Metallica - Some Kind Of Monster DVD
1 songs (1:40:00)
Release year: 2005
Reviewed by Goat
Archive review

Watching Some Kind Of Monster, whether with or without the band’s frankly boring commentary, it soon becomes clear just what an epic tale this was, like something one of the Greek classicists or Shakespeare might have come up with. Tragedy after tragedy rocks the beleaguered Metallica boat, wince-inducing and unbelievable, as the band seem less and less like Metal legends and more and more like the real, everyday people they are. For example, as much as I detest Lars Ulrich’s drumming, it’s hard not to like him – or at least like him more – when seen out of the confines of Metallica, and the ‘Lar$’ persona that arose from suing Napster. From his clear passion for modern art, which I personally identified with, to the moment when his children interrupt an interview – the loving exasperation is clear and more moving than any of the band’s studio fall-outs.

Few, if any, finish the film looking particularly good. Where producer and temporary bassist Bob Rock at first questions the band, such as Lars’ mid-therapy ‘everyone contributes to everything’ idea (your face will be nestled snugly in your palm, too!) he soon turns into a spineless sycophant, praising the frankly crap lyrics as thought they were the work of Wordsworth instead of, well, Metallica. He does redeem himself later with his criticism of the therapist, however. Speaking of Phil Towle, being a psychiatrist obviously makes him the odd one out in a film full of musicians and industry people, and where at first he seems to be helping the band confront their feelings, later he becomes a nuisance and it’s a great relief that by the end of the film relations between him and the band (Lars and James especially) have cooled off considerably.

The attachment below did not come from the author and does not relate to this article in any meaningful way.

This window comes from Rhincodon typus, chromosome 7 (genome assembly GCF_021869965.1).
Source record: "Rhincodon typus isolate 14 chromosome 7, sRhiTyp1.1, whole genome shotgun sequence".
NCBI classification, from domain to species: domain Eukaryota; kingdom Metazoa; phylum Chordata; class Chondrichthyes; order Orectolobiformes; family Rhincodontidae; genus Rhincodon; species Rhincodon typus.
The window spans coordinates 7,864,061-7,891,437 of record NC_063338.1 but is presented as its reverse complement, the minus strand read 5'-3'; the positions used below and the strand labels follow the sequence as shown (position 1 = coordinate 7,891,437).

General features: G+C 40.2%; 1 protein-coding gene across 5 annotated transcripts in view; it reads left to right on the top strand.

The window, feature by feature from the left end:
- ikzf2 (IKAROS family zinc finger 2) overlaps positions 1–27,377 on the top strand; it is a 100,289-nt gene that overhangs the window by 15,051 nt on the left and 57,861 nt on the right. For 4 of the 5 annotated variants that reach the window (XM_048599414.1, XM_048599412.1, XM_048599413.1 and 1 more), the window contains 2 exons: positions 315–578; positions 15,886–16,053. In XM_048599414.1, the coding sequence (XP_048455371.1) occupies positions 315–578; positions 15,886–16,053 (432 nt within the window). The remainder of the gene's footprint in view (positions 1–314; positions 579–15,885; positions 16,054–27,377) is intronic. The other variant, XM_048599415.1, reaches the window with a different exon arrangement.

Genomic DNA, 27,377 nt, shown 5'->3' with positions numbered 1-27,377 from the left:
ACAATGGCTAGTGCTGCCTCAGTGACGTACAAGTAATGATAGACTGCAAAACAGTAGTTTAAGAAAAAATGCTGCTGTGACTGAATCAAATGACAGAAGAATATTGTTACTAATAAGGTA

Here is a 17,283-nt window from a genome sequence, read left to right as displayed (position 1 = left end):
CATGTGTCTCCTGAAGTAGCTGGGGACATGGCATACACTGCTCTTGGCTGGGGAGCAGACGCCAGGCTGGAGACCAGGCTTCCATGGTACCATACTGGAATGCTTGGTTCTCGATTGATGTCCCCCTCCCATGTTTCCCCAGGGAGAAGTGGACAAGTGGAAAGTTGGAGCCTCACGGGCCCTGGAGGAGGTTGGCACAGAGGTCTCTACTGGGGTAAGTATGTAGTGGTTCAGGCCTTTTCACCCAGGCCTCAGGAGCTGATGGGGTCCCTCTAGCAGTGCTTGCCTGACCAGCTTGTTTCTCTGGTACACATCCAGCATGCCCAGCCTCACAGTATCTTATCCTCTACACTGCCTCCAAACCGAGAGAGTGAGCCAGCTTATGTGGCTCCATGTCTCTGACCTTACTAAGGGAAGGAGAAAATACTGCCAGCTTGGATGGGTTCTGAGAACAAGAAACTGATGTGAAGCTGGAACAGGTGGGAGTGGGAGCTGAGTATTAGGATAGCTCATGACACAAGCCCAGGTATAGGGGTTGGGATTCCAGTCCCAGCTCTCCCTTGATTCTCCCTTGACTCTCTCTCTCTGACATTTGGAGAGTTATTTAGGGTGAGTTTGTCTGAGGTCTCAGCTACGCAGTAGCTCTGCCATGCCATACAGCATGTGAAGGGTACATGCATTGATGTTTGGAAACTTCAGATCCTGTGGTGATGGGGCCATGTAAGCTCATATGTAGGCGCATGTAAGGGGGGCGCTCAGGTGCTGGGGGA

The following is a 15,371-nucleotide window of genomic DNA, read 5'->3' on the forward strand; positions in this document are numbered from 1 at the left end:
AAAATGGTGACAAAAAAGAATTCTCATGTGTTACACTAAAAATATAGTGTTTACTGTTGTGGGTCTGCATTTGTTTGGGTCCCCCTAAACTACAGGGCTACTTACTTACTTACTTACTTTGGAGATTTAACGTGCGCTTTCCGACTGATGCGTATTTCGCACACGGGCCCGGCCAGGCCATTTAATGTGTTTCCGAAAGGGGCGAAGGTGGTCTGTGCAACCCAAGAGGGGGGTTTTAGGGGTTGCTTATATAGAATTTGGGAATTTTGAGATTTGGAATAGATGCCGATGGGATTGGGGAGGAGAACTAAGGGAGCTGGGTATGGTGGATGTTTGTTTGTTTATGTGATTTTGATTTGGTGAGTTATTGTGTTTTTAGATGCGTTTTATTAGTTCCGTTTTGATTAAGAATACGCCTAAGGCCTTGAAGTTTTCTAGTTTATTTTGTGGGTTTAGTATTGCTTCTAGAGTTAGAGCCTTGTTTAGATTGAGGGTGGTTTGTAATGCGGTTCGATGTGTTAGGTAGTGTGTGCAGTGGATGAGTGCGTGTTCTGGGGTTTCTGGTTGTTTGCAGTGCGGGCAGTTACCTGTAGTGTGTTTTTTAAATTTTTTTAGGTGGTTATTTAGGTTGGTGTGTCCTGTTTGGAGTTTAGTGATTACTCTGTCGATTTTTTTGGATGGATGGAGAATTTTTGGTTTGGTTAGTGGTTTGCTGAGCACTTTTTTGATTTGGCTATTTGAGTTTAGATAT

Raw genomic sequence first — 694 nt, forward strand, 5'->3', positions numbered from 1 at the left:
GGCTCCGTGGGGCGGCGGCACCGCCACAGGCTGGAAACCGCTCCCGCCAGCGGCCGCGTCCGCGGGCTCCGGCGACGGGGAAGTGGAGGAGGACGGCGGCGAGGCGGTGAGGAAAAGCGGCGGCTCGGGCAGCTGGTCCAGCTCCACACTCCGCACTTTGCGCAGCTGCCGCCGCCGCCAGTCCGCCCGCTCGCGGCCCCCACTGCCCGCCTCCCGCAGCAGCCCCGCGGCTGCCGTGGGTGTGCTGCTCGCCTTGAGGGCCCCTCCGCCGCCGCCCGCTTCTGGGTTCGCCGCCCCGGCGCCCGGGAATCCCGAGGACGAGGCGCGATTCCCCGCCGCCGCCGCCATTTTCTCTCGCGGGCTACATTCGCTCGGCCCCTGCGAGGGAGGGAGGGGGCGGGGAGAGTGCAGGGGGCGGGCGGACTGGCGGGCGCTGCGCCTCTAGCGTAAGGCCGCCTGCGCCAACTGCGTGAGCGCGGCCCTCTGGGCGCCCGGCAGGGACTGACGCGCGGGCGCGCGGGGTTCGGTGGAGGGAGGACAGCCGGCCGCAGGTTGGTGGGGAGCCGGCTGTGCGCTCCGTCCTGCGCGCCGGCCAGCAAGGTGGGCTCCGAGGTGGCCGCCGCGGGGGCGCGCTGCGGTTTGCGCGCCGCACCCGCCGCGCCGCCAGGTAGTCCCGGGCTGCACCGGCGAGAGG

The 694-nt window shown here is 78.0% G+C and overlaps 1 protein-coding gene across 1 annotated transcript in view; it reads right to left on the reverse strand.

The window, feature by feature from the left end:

Jason Newsted features but twice, but I personally felt he was right to leave – even though the issue, his side-project Echobrain, turns out to be frankly a pile of shit, James was being ridiculously controlling by not letting him work on it, and the decision to bring in the therapist was indeed ‘fucking lame and weak’. He gets his own back, of course, not just by joining Canadian legends Voivod but also in one scene in the film where he skips out on meeting Lars and Kirk after Echobrain’s first gig. Another former member, Dave Mustaine, is clearly upset about his treatment, and as he says, getting years of taunts from fans of Metallica after their success and Megadeth’s number two status – if that – is hard to live with. He may come over as rather whiny, but considering that his band has been living in the shadow of Metallica for years whilst in many ways surpassing them musically, you are sympathetic with him.